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Suzuki’s new Swift hatch and sedan in SA

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Meet Nissan's awesome GT-R

2007-10-18 11:09
While official details of the rocking Nissan GT-R were only expected to be released at its official launch next week at the Tokyo Motor Show, it appears embargoes were meant to be broken. "Official" pics and details coming up!

Details of the GT-R were only meant to be announced at the Tokyo Motor Show next week, but Nissan's party has been crashed.

Performance figures are peak power of 352 kW at 6 400 r/min and 588 Nm of torque from 3 200 to 5 200 r/min.

According to Nissan, its supercar-eater blasts to 100 km/h from a standing start in just 3.5 seconds and has a 310-km/h top end.

Very, very quick indeed, as it would need to be to outrun the iconic Porsche 911 Turbo. Throughout the GT-R's development, the 911 Turbo was used as the benchmark to which the final product was measured.

We can confirm that the new all-wheel drive supercar will be powered by a 3.8-litre twin-turbo V6 with an aluminium block. Its engine is mated to a six-speed dual-clutch gearbox that can be used either in fully automatic or sequential modes via paddleshifts.

And though this car looks as hot as ever, a concept first made its surprise announcement at the 2001 Tokyo Motor Show with Nissan CEO Carlos Ghosn promising to unveil the new car at the 2007 show.

After a quick teaser in the form of the GT-R Proto at the 2005 Tokyo Show, the action really started hotting up and we're happy that not too much has changed on the production car, save for a few bumper and fender tweaks here and there.

The production GT-R features a monocoque structure though carbon fibre inserts are liberally.

The bumper and grille are constructed from lightweight polypropylene plastic.

Aluminium is used extensively for the bonnet, fenders, doors and boot lid and the all-aluminium double wishbone front suspension. Nissan claims that while its GT-R is about 10% larger than the venerable 350Z, it's also about 10% lighter.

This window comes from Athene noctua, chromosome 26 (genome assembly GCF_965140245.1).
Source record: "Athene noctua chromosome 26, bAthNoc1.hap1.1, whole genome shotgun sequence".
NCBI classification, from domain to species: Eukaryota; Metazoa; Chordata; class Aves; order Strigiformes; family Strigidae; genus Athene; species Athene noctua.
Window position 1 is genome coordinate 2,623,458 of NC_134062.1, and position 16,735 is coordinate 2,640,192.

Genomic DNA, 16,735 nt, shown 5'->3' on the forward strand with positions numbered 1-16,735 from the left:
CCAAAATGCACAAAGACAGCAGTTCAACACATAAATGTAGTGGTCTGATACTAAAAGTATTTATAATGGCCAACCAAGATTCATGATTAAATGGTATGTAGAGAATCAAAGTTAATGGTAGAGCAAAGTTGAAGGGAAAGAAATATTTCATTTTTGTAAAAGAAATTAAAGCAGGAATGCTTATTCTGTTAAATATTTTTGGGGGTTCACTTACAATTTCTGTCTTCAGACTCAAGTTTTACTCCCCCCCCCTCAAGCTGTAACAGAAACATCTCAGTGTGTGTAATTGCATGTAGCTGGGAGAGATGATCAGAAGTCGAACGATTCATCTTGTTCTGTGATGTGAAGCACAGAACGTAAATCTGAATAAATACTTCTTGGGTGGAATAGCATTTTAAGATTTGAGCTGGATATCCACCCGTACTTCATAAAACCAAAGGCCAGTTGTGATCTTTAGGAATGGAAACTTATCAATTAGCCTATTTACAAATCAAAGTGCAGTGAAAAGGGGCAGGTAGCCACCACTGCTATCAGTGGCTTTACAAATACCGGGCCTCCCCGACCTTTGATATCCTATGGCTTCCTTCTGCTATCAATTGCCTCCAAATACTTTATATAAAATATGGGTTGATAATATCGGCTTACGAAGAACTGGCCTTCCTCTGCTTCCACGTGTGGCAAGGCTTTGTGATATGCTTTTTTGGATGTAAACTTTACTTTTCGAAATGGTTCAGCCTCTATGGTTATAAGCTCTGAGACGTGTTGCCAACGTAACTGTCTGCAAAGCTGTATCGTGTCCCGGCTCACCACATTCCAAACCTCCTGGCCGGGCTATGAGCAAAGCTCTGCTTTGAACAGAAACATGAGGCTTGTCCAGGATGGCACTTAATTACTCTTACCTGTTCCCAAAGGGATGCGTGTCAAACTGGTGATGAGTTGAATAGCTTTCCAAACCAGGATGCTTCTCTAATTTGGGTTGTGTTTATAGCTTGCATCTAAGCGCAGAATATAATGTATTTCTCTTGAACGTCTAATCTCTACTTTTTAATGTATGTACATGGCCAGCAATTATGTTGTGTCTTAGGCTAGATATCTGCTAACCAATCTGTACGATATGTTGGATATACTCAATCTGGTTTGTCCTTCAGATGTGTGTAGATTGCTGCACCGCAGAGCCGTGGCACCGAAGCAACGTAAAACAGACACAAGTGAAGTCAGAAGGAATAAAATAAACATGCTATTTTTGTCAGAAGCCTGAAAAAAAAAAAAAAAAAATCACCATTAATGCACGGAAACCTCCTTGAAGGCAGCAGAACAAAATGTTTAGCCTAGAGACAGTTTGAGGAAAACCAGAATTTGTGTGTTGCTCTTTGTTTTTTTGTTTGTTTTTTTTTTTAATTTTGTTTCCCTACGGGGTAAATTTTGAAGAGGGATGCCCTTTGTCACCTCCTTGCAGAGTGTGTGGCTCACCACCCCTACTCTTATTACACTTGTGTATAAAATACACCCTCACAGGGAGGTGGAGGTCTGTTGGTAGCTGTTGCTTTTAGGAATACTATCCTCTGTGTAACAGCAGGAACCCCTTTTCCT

GT-R has a drivetrain with a rear transaxle that incorporates the function of a conventional centre differential. Performance variables such as traction, steering angle and vehicle speed are monitored at a rate of about once every 0.2 seconds with the torque split either 50/50 front to rear or 100% to the rear wheels.

Three different suspension modes include R (race), C (comfort) and the default S (sports) are available.

On a car with this much potential, brakes have to be up to the task too, and the GT-R is equipped with massive 381 mm cross ventilated discs with six-piston Brembos (at the front) and four-pistons at the rear.

Large 20-inch wheels are shod with either Dunlop or Bridgestone nitrogen-filled run-flat performance tyres.

And while it may be a two plus two seater this fact in no way implies this supercar is meant to be practical. As expected the rear seats are intended for garden gnomes and parcels while the front occupants are allowed to languish in sport-seat comfort.

A new multifunction display monitors engine coolant and oil temperatures, oil and transmission oil pressures, a boost gauge, and lateral G-force among others. A satellite navigation system and comprehensive onboard entertainment system are expected too.

Bang for buck, the new generation GT-R promises to be as captivating as its predecessors. More details are expected next week.


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